Liposuction alone unlikely to correct contracted c-section scar
A low transverse incision such as a c-section scar can heal very well as my colleagues in OB have shown. Unfortunately some will develop a tethering of the skin to the deeper tissues forming a bulge or fold above and over the c-section scar. The tethering produces the impression of excess fat over the scar, like the muffin top you describe. It is unlikely that liposuction alone will correct the altered contour of the lower abdomen, or fill the depression along the scar line. You should wait of course now that the liposuction has been done, however you will probably benefit from a release and repair of the incision, layering the repair.
Best of luck,
You need a plastic surgery visit
If it is about one year after your surgery. You waited enough that was good, but you need a visit by a plastic surgeon for evaluation of your complaints.
You need a surgeon who can personally assess you.
You have waited a full year since your liposuction. This is plenty of time to allow this area to heal. Clearly you have an issue. Without a personal examination, it is difficult to know precisely what the issue is.
Gynecologic surgeons (not all fortunately) are apparently trained to lift and sweep up the abdominal fat prior to making the low transverse abdominal incision. This effectively traps a wad of fat above the incision once it has been sutured back together. This seems to be an appalling and all too common technique.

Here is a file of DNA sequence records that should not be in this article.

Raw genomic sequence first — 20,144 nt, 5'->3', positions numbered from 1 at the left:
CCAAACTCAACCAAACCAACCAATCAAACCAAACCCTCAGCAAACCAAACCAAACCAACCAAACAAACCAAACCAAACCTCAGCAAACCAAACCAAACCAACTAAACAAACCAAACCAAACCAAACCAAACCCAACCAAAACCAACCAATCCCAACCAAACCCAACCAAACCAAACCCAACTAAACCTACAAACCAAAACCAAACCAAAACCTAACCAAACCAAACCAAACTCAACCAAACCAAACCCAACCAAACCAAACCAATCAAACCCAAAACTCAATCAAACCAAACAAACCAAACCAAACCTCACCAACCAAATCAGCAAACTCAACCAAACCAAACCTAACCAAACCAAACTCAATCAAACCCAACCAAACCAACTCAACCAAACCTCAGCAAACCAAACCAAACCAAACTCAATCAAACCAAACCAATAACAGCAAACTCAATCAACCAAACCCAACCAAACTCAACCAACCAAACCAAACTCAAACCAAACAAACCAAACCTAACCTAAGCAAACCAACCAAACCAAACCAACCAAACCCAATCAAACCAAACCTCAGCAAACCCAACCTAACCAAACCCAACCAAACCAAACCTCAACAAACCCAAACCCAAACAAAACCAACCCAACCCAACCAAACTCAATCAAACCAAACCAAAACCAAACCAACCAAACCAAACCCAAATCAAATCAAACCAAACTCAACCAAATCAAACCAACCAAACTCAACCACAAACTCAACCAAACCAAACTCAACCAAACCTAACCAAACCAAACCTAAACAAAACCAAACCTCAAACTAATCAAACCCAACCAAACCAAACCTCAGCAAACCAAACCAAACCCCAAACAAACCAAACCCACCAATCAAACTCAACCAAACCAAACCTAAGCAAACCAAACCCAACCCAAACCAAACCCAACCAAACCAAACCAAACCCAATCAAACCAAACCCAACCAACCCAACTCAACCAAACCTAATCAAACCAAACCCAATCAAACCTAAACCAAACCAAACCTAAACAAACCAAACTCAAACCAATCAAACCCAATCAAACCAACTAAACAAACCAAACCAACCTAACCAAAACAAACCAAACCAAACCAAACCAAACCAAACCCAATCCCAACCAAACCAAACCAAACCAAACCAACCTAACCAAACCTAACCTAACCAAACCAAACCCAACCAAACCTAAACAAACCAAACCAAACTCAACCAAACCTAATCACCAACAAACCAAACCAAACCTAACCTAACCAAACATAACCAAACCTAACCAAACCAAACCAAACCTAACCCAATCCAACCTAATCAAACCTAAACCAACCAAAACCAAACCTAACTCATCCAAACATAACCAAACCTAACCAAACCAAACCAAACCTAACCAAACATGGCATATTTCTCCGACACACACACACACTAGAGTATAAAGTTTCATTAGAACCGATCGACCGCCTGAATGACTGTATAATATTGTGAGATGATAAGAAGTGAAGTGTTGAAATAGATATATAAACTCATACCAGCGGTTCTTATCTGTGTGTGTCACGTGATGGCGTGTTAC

Liposuction can be very effective in flattening these undesriable collections of fat. This is completely analgous to the so-call "mommy pooch" after a c-section. Many of these respond great to liposuction. However, remember that liposuction is an art form and some surgeons loose interest with liposuction because it does not fit their big cutter model of the world.
Normally one would expect that an area undergoing liposuction would become very firm after surgery, but this area would soften and return to its normal pre-surgical texture several months after surgery. That yours did not suggests that something else is going on. It may be related to how your abdominal wall was repaired following the myomectomy.
I would strongly recommend that you find a board certified plastic surgeon with a strong in body work.
C-section scar revision or mini-abdominoplasty will probably provide superior result
I agree entirely with Dr. Shaefer.
You most likely would benefit from a scar revision.
Sometimes the problem is not the fat but a tight adherent scar similar to a tight belt that causes bulges.
The scar has an absence of fat making the area immediately above it seem more prominent. By undergoing scar revision, a layered repair of the fat, SFS, and skin will likely yield a superior result.
Of course there are other potential reasons that could explain your findings but given the limited information above, this is my educated guess.
These answers are for educational purposes and should not be relied upon as a substitute for medical advice you may receive from your physician. If you have a medical emergency, please call 911. These answers do not constitute or initiate a patient/doctor relationship.